Australia legalizes violent video games

For years, Australia's censors effectively banned games with graphic violence, making titles such as Grand Theft Auto and Mortal Kombat hard to charge money for. At Ars Technica, David Cornish writes that all this has changed with a recent bill to allow for "mature" titles to be classified for release: first up is a Ninja Gaiden 3: Razor's Edge, an inane franchise slasher that could use the publicity.


      1. Thunderdome’s been cancelled. They’ve just shipped all the refugees off to Malaysia instead.

        1. Next stop, Guruhdome!

          …Actually, now you’ve got me wondering if there are Malaysian post-apocalyptic movies.

        2. Wouldn’t this post fall under the category of blatantly bringing politics utterly irrelevant to the topic at hand? 

          The sort of thing that gets posts removed during any talk of US elections?

          1. Well I could have proposed to compare and contrast American and Australian attitudes toward violent video games, both of which have recently been in the news.  But it’s not as funny that way.

  1. I am usually one of the first people against censorship. With all of the violence and gun debate in the US right now…. Is it really a good time to do this?
    I’m not convinced.

    1. It’s difficult to obtain real guns in Australia. Why obsess over virtual ones? Let the culture wars commence!

      1. There is a potentially serious risk that the local wildlife will learn the wrong lessons from titles like “Outback Envenomator 3: Tainted Blood”. I’m told that the sections where you use your wiimote to trigger your character’s venomous strikes against unprotected ankles are harrowingly realistic…

      2.  Not really. I’ve got a police station about a klick half down the road, all I’d have to do would be swing by with the appropriate ID, fill out the paperwork, pay the fee, BLAM, after a bit of a short wait, I’m licensed. Purchase permits are only slightly harder to get.

        However, I will note – It’s easier for me to get a .308 rifle than it is to get an airsoft gun here. Because airsoft guns are all but outlawed, and are treated as real firearms by the law. As in, you will go to jail for a number of years, for owning a childeren’s toy.

        Our gun laws are kinda really fucked up.

    2. Given the, er, how to be charitable here… utter dearth of evidence despite repeated study that violent video games are causally related to violence, I’d say that it’s as good a time as any.

      Also, I strongly doubt that you are ‘usually one of the first people against censorship’ with an attitude like that.

      1. That was possibly the most charitable thing I’ve seen today apart from the Jay Lake fundraiser. Well said.

    3. So Australia shouldn’t follow the rest of the developed world in having an adult classification for videogames because the on the opposite side of the world (with far more liberal gun laws) keep shooting each other? 

      Your logic, isn’t logic.

    4. We actually “Did this” in June last year, six months ago, it’s just that it came into effect on the first of January, this year.

      Or, to paraphrase the great scholar and prophet Black Dynamite: We legislated that shit before you even walked in the room!

  2. “an inane franchise slasher”

    Too bad about Ninja Gaiden, it was one of the greatest 8-bit game series ever.  (And predicted the Age of Eternal Darkness that we are living in now, but I’m presuming Jaquio won.)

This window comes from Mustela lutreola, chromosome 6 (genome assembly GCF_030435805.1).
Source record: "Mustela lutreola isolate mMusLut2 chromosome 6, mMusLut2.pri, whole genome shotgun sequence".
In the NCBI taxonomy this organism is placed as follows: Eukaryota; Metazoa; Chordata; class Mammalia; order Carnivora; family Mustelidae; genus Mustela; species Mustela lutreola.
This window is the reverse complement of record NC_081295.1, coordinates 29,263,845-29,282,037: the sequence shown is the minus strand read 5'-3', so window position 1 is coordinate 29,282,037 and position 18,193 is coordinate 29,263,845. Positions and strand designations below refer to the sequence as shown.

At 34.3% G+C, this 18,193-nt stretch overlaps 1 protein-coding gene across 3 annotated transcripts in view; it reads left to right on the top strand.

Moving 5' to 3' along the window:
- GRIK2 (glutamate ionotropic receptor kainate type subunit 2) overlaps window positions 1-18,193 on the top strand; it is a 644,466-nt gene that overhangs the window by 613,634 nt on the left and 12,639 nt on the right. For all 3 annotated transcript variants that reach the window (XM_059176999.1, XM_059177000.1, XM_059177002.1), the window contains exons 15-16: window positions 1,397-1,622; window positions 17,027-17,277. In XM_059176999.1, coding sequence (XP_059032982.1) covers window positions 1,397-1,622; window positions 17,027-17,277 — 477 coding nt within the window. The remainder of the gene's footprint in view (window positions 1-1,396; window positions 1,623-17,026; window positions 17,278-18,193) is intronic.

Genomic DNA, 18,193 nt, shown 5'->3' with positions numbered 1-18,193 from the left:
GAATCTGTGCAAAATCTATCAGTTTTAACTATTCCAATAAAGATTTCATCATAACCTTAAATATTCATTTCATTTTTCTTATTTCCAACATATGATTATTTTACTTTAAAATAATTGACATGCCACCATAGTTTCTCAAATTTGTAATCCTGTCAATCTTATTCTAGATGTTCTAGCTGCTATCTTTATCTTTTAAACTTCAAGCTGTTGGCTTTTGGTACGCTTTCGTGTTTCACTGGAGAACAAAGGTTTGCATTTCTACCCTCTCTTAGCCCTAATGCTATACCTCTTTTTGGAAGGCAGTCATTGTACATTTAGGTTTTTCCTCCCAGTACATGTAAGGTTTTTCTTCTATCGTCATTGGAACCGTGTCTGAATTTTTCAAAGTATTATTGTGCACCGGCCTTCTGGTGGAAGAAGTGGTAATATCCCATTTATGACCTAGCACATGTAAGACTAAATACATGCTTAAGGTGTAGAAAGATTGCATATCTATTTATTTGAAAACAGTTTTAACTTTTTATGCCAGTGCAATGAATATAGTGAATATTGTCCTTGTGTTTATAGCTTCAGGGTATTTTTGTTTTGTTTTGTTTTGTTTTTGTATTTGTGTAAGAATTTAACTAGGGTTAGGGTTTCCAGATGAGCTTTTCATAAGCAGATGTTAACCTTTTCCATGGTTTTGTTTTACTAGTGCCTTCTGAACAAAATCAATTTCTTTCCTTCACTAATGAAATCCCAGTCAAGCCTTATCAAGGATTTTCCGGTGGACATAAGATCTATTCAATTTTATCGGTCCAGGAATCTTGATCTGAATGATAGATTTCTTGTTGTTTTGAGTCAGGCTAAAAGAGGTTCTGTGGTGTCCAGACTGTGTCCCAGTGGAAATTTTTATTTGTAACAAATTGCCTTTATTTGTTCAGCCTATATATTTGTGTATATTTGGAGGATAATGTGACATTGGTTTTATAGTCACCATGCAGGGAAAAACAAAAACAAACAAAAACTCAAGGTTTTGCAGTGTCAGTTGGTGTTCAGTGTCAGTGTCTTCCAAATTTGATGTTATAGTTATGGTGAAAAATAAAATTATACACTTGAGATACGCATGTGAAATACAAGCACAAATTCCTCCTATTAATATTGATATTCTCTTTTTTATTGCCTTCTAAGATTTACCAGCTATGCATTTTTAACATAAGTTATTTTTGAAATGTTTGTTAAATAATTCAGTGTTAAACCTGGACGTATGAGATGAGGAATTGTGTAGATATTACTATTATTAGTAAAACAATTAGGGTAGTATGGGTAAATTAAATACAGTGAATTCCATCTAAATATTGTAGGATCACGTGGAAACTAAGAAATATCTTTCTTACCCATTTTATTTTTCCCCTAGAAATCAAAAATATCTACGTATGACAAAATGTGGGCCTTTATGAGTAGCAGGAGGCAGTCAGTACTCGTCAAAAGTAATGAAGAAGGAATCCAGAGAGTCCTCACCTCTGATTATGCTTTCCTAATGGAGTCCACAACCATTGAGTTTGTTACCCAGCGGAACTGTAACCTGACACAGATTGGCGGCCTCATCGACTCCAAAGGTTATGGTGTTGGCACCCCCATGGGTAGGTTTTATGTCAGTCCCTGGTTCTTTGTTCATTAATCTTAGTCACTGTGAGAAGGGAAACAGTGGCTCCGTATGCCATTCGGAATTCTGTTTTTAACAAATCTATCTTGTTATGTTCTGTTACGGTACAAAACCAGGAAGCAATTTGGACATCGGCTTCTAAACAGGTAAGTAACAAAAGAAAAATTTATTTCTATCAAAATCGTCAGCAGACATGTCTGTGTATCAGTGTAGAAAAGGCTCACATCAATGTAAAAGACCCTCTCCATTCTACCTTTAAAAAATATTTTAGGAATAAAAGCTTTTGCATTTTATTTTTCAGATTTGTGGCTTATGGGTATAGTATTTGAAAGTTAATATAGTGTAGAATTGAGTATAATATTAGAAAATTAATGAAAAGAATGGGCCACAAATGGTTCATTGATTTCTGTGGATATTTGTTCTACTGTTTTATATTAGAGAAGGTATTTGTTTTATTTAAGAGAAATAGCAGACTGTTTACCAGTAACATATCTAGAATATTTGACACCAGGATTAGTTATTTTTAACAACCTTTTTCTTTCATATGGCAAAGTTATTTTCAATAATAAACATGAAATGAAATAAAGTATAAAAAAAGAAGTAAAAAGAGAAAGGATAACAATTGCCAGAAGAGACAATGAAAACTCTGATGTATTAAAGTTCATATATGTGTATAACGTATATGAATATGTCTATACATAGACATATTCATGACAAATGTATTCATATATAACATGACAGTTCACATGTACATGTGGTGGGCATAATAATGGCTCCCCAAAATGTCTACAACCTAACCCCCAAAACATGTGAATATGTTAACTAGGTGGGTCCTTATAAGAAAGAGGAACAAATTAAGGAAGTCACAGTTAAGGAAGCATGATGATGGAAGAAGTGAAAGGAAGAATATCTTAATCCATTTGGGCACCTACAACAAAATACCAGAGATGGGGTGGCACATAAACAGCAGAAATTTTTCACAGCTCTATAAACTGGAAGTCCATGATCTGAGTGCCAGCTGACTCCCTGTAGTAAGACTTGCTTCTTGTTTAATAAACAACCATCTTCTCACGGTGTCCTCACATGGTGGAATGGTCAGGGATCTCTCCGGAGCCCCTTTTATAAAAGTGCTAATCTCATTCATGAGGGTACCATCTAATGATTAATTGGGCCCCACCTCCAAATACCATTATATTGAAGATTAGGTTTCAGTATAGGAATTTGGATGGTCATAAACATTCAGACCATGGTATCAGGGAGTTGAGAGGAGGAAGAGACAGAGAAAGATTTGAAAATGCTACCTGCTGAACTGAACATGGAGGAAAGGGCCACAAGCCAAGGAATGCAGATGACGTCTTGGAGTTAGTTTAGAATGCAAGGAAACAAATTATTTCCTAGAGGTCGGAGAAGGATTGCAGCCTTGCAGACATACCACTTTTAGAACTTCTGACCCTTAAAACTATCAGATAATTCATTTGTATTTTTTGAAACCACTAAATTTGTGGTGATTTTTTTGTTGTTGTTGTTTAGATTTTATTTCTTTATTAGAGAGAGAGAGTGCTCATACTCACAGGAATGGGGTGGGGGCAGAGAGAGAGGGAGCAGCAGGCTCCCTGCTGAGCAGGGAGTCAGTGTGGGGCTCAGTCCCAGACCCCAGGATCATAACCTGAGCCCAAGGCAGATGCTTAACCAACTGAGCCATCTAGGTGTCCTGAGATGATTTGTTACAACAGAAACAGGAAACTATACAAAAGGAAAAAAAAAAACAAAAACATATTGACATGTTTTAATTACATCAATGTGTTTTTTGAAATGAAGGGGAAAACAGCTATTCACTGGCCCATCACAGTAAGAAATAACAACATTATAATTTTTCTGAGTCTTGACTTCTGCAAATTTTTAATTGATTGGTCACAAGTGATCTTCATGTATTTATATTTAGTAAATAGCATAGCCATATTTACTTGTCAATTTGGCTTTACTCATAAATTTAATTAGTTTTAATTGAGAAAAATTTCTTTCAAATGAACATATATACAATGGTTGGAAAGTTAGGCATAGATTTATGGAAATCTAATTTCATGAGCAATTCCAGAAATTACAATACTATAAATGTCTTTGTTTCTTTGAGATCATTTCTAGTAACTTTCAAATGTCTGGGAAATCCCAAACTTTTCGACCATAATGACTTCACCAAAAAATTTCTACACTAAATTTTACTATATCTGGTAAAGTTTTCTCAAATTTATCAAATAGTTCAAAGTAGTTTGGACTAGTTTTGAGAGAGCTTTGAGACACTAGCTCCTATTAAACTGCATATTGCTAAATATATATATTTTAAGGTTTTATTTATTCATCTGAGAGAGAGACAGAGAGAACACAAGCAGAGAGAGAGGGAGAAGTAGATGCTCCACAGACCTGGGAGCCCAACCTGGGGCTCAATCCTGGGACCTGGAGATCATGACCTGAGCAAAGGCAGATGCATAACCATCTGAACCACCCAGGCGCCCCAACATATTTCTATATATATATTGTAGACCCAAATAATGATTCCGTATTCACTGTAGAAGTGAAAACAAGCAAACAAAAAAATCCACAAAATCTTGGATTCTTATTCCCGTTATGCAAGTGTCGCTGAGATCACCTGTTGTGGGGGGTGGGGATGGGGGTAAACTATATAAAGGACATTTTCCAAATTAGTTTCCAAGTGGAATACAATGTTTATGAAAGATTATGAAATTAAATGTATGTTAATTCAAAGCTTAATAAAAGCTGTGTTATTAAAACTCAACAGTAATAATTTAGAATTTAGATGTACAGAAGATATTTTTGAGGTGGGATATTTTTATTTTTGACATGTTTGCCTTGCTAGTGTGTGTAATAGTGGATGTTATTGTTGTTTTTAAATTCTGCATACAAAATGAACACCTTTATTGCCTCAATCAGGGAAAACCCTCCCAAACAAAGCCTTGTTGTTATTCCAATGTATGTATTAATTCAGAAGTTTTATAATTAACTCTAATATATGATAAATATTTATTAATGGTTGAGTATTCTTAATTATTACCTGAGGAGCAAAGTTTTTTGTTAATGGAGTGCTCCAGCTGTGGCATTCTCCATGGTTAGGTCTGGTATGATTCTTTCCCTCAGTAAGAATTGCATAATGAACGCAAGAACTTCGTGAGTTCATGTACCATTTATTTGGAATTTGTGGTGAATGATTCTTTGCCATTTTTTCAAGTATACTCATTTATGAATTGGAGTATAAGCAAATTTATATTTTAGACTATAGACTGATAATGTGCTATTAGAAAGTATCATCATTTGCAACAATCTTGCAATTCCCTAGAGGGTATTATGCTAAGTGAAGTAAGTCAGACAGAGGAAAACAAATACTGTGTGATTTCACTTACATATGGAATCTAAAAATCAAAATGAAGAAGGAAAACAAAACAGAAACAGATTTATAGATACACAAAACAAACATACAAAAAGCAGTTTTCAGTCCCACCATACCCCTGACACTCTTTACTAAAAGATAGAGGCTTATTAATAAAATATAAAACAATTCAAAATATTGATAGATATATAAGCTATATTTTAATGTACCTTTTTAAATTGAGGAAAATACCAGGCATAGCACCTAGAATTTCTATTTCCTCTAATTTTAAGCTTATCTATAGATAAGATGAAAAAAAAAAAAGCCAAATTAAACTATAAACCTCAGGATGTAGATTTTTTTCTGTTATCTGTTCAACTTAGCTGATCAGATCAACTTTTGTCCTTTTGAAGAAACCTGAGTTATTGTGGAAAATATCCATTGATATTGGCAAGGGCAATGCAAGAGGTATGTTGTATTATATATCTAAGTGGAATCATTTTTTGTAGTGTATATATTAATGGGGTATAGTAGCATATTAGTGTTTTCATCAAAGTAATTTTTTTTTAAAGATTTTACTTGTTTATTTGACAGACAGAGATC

3. I don’t mean to be the voice of reason (or facts), but…

    > For years, Australia’s censors effectively banned games with graphic violence, making titles such as Grand Theft Auto and Mortal Kombat hard to charge money for.

    Well, no. Games with extreme graphic violence, those that pushed the R18 rating to its limit, were _sometimes banned_. More often than not they were allowed for sale unedited, usually squeezed into the MA15+ rating bracket. The latest Mortal Kombat was refused classification, but every MK before that was released just fine. Every GTA game has been released here with violence intact, but GTA3 was censored post-release to remove the ability to pick up prostitutes, and GTA: San Andreas was also removed from shelves when the Hot Coffee scandal broke, but was re-released once that code was excised. Again, violence intact. Fallout 3 was edited slightly, with references to real-world drugs changed to fantasy substances. Again, all violence intact.
    It’s growing tiresome, always reading about my country being portrayed as a backwater of technology and censorship by uninformed headlines.

    1. I’m not sure if it was a censorship or editorial decision,  but GTA4 also had the viewing angle on sex with hookers in the car locked to the rear of the vehicle, although this was removed for the Liberty City Stories DLCs.

      1. Thanks Glitta, I missed that one.

        For people who believe Australia is a puritanical country where no violence is allowed on our screens, here’s a mostly complete list of games banned or censored in Australia due to extreme violence:

        50 Cent: Bulletproof, Dark Sector, Dreamweb, The Getaway, Left 4 Dead 2, Manhunt, Mortal Kombat 2011, NecroVisioN, Postal 1&2, Phantamasmagoria, Reservoir Dogs, Shellshock 2, Silent Hill: Homecoming, Soldier of Fortune, Syndicate 2012.

        Eight of those were later released under MA15+ guidelines thanks to minor cuts. Only two of those games were worth playing.

        1.  I prefer to think that Syndicate was actually banned for dangerous levels of bloom. Seriously, it was out of control, I think that game gave me cataracts.

  4. Ummmm… You’ve always been able to buy violent games and they have always been legal. To have a title like this is idiotic.

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